It's a number that made a lot of noise. According to the recent report of the CDP (Carbon Disclosure Project), the 200 largest companies listed internationally expect that climate change could cost them nearly $ 1 trillion in the coming years. An alarming finding, at a time when the topic of ecological transition is more relevant than ever.
In the recent European elections, the Europe Ecology-Greens list and its number 1 Yannick Jadot were synonymous with surprise for a large number of voters, with 12.7% of the vote .
In terms of votes, the party was positioned just behind the National Rally and the Republic on the move, but largely ahead of the Rogue and the Socialist Party (6.2%, for both parties) and Republicans (8.5% ).
In 2019, all eco-friendly? It is clear, in any case, that there does seem to be a collective awareness . Climate risks are inevitable if things do not change. And that says consequences from an environmental point of view, also says financial consequences .
Just to see it, take a look at the NGO's recent report, CDP (Carbon Disclosure Project), published Tuesday, June 4, 2019.
We learn that climate change could lose $ 1 trillion (or 888 billion euros) to the world's 200 largest companies, within 5 years. A stratospheric sum, but whose causes are easily identifiable.
Indeed, according to the Global Environmental Disclosure System, extreme weather conditions associated with increased greenhouse gas emissions account for 80% of potential economic losses.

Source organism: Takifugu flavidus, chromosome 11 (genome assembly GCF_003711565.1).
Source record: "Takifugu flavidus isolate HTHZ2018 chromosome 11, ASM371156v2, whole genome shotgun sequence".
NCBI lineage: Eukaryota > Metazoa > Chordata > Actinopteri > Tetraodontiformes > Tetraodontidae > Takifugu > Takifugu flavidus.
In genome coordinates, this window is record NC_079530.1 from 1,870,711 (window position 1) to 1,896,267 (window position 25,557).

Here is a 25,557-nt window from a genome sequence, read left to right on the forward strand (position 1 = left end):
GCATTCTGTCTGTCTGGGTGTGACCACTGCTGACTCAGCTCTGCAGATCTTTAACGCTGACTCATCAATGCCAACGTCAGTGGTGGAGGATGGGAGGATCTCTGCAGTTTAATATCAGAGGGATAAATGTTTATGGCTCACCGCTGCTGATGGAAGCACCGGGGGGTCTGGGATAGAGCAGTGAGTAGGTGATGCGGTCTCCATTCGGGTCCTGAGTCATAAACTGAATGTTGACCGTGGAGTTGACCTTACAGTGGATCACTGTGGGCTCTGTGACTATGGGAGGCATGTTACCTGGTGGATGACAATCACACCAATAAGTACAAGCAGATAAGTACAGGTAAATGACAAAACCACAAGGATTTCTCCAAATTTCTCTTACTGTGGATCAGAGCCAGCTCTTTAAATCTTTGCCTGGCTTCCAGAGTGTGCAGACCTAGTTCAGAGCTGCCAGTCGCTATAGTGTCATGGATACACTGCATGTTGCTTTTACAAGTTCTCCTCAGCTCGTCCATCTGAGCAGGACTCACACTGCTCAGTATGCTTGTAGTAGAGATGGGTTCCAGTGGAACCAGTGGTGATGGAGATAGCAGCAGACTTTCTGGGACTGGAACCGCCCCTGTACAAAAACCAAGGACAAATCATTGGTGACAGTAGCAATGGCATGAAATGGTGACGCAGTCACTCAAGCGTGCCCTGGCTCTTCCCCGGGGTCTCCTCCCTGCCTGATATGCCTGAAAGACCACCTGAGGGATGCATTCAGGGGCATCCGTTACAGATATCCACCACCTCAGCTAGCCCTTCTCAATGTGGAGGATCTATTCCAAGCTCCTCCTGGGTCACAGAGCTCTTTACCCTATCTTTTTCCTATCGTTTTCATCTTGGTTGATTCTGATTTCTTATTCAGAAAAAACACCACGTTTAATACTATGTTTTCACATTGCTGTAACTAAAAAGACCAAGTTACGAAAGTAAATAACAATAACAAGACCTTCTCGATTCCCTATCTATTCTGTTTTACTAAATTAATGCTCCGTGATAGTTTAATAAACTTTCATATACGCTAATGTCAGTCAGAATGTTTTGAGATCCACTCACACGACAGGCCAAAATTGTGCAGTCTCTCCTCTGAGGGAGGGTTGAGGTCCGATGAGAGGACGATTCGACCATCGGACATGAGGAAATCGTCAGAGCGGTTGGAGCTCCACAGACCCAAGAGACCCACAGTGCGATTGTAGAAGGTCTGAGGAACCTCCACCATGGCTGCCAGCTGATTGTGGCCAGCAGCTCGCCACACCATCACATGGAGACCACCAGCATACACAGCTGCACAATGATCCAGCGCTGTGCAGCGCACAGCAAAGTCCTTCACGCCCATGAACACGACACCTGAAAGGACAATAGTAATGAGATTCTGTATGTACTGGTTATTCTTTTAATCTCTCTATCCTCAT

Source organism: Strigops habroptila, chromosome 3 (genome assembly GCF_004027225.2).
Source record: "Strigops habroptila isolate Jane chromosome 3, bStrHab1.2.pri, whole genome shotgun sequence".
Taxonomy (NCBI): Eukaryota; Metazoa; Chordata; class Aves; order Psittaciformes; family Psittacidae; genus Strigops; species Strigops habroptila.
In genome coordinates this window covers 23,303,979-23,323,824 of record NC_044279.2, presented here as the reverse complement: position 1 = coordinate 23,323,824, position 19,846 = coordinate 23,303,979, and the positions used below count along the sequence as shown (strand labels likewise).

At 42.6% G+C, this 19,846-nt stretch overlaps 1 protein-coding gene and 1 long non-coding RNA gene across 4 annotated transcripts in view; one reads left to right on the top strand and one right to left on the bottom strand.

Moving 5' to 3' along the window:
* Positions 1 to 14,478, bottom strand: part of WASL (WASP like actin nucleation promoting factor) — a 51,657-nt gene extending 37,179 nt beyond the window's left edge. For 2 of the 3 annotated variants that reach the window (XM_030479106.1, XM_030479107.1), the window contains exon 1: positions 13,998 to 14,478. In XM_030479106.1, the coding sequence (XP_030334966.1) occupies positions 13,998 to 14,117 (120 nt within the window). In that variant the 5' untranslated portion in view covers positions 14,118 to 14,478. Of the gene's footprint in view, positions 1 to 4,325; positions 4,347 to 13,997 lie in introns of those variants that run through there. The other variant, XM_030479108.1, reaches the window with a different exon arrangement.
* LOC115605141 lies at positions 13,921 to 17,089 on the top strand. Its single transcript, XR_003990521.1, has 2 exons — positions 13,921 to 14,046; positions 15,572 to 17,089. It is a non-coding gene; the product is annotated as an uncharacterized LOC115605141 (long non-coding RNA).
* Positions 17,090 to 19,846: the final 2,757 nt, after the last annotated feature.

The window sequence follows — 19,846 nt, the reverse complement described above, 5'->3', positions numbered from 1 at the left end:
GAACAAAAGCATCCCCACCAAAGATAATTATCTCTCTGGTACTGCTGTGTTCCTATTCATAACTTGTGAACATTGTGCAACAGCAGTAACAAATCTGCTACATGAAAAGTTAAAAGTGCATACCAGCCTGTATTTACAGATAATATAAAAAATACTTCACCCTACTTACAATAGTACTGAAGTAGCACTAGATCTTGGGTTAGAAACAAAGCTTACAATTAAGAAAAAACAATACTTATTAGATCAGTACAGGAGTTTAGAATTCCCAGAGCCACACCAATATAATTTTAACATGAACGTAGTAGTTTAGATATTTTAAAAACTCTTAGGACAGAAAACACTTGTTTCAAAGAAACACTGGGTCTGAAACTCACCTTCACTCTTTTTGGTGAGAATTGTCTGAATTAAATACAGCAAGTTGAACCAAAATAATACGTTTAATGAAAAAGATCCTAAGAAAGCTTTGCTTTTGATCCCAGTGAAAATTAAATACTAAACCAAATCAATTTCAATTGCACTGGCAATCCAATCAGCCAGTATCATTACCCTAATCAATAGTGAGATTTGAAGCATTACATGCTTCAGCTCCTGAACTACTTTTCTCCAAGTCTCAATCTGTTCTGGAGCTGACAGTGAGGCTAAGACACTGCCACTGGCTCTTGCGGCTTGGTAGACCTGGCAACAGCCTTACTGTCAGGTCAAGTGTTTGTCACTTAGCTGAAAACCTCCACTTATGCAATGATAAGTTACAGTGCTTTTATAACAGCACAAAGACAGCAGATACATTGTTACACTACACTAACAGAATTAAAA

The risk of a moment Minsky
In this context of both environmental and economic crisis , societies have paradoxically realized the potential opportunities they could derive from it. These opportunities could reach, according to the companies surveyed, a value of 2,100 billion dollars .
In question, the demand faster than expected in electric vehicles but also the changes in consumption habits favored by financial institutions.
This wind of hope should not make us forget other threats . Among those to take into account, there is the risk of a "Minsky moment". Behind this enigmatic formula invented by the American economist Herman Minsky (1919-1996), hides the idea that the financial world can switch from optimism to pessimism.
In other words, when we use this expression, we refer to a precipitous collapse of assets.
In April, Bank of England Governor Mark Carney and his counterpart Francis Villeroy de Galhau of the Banque de France agreed to warn of the threat of a climate-related "Minsky moment". unless companies take the problem seriously and commit to the long term.
For the planet and in order not to lose (too much) money, the big industrial groups know what they have left to do.
Antoine Le Fur